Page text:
Energy consumption in the United States is projected to increase in all of the end-use sectors, with the demand for transportation energy expected to increase the most [22]. Residential energy demand is expected to increase to quadrillion Btu in from levels of about quadrillion Btu (i.e., an increase of percent/year).

However, the sector’s dependence on petroleum decreased from a peak of percent of transportation energy use in to percent in This reduction is due in part to increases in domestically produced ethanol in gasoline and improved fuel economy.

The highway mode continues to dominate transportation energy use. Numerous transportation strategies are directed at reducing energy use and greenhouse gas (GHG) emissions by changing the behavior of individual drivers or travelers. These behavioral changes may have the effect of reducing travel, shifting travel to more efficient modes, or improving the efficiency of existing travel.

Since the s, federal, regional, state and municipal agencies have tried. The transport sector, particularly in developing countries, plays a critical role in global energy consumption and greenhouse gas emissions reduction strategies – not only because transport sector emissions comprise nearly a quarter of global emissions today, but also because without pre-emptive action in developing countries, transport sector emissions may increase particularly rapidly.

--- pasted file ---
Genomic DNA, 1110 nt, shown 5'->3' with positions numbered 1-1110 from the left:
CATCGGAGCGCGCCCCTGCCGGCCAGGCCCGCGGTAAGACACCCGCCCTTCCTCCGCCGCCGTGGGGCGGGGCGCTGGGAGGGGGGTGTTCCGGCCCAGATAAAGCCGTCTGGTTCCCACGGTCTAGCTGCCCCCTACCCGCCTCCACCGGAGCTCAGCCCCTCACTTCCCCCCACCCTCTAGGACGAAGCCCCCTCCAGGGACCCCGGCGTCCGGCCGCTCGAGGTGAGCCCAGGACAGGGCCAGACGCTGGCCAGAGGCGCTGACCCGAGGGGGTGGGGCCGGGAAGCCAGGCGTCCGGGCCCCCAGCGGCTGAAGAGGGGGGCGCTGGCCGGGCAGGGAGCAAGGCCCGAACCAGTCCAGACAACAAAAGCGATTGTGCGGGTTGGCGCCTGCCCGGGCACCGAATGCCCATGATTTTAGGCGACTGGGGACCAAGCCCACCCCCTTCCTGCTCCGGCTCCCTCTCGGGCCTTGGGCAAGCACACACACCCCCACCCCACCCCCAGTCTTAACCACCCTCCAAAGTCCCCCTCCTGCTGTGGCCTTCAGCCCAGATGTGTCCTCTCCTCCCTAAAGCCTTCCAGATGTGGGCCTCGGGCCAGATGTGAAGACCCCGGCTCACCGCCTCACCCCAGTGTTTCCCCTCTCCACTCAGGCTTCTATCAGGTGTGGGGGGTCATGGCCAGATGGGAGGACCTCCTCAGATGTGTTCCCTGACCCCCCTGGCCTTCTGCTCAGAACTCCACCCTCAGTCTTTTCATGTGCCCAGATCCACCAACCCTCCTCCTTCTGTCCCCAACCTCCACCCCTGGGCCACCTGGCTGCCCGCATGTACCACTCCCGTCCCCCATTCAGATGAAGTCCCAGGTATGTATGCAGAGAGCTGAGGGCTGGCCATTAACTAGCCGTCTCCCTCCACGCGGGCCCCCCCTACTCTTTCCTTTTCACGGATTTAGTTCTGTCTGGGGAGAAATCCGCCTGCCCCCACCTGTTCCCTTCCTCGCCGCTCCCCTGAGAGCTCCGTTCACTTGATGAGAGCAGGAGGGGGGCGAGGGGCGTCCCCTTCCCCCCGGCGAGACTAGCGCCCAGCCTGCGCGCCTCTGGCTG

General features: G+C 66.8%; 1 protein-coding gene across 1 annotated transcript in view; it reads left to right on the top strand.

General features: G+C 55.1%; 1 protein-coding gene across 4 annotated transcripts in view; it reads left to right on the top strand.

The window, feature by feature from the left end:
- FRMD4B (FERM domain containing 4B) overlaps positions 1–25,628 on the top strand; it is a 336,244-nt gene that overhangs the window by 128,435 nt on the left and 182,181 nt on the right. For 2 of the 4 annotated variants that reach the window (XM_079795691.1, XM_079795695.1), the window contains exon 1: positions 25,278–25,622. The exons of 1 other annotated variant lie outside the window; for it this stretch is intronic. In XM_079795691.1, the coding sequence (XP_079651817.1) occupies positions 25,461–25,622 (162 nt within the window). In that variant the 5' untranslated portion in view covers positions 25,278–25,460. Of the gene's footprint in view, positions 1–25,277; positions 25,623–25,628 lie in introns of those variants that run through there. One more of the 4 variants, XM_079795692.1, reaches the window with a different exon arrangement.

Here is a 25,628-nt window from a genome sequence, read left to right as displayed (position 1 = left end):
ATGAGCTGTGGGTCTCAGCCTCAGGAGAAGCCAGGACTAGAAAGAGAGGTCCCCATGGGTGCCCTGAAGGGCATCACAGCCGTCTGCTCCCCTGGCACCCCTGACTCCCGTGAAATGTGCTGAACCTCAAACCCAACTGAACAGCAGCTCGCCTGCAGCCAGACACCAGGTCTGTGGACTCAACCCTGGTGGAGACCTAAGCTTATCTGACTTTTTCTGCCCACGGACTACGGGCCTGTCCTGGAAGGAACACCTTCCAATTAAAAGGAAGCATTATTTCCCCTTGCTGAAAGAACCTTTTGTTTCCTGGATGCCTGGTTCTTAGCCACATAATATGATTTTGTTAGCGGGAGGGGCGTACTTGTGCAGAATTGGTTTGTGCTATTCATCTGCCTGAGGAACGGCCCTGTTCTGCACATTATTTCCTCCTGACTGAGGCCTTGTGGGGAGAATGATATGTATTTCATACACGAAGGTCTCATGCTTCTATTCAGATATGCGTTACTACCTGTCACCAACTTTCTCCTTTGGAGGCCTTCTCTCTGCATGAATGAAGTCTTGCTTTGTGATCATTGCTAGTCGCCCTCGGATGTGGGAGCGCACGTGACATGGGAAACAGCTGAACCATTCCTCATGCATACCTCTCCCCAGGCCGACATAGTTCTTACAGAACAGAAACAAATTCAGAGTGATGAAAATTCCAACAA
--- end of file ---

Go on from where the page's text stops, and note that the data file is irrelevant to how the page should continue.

Page 23 Transportation Energy Management. The transportation sector accounts for 28 percent of the fossil fuel and 63 percent of the petroleum consumed in the United States, resulting in the emission of a number of greenhouse gases, including 30 percent of U.S.

CO 2 emissions (International Energy Agency, ; European Economic Community, ; Lyman, ). @article{osti_, title = {Transportation Energy Futures Series.

Effects of the Built Environment on Transportation. Energy Use, Greenhouse Gas Emissions, and Other Factors}, author = {Porter, C. and Brown, A. and Dunphy, R. and Vimmerstedt, L.}, abstractNote = {Planning initiatives in many regions and communities aim to reduce transportation energy use, decrease emissions, and.

changes to the chapters or sections of the report. Users are able to quickly find the content needed when chapters do not vary greatly from one year to the next. However, when changes in the transportation sector warrant a new chapter or changes to the current chapters, the authors will make changes.4 Ethanol blended into motor gasoline is included in motor gasoline, but is also shown separately to display the use of renewable energy by the transportation sector.

It is counted only once in the total. 5 Incurred in the generation, transmission, and distribution of electricity plus plant use and unaccounted for electrical system energy losses.COVID Resources. Reliable information about the coronavirus (COVID) is available from the World Health Organization (current situation, international travel).Numerous and frequently-updated resource results are available from this ’s WebJunction has pulled together information and resources to assist library staff as they consider how to handle coronavirus.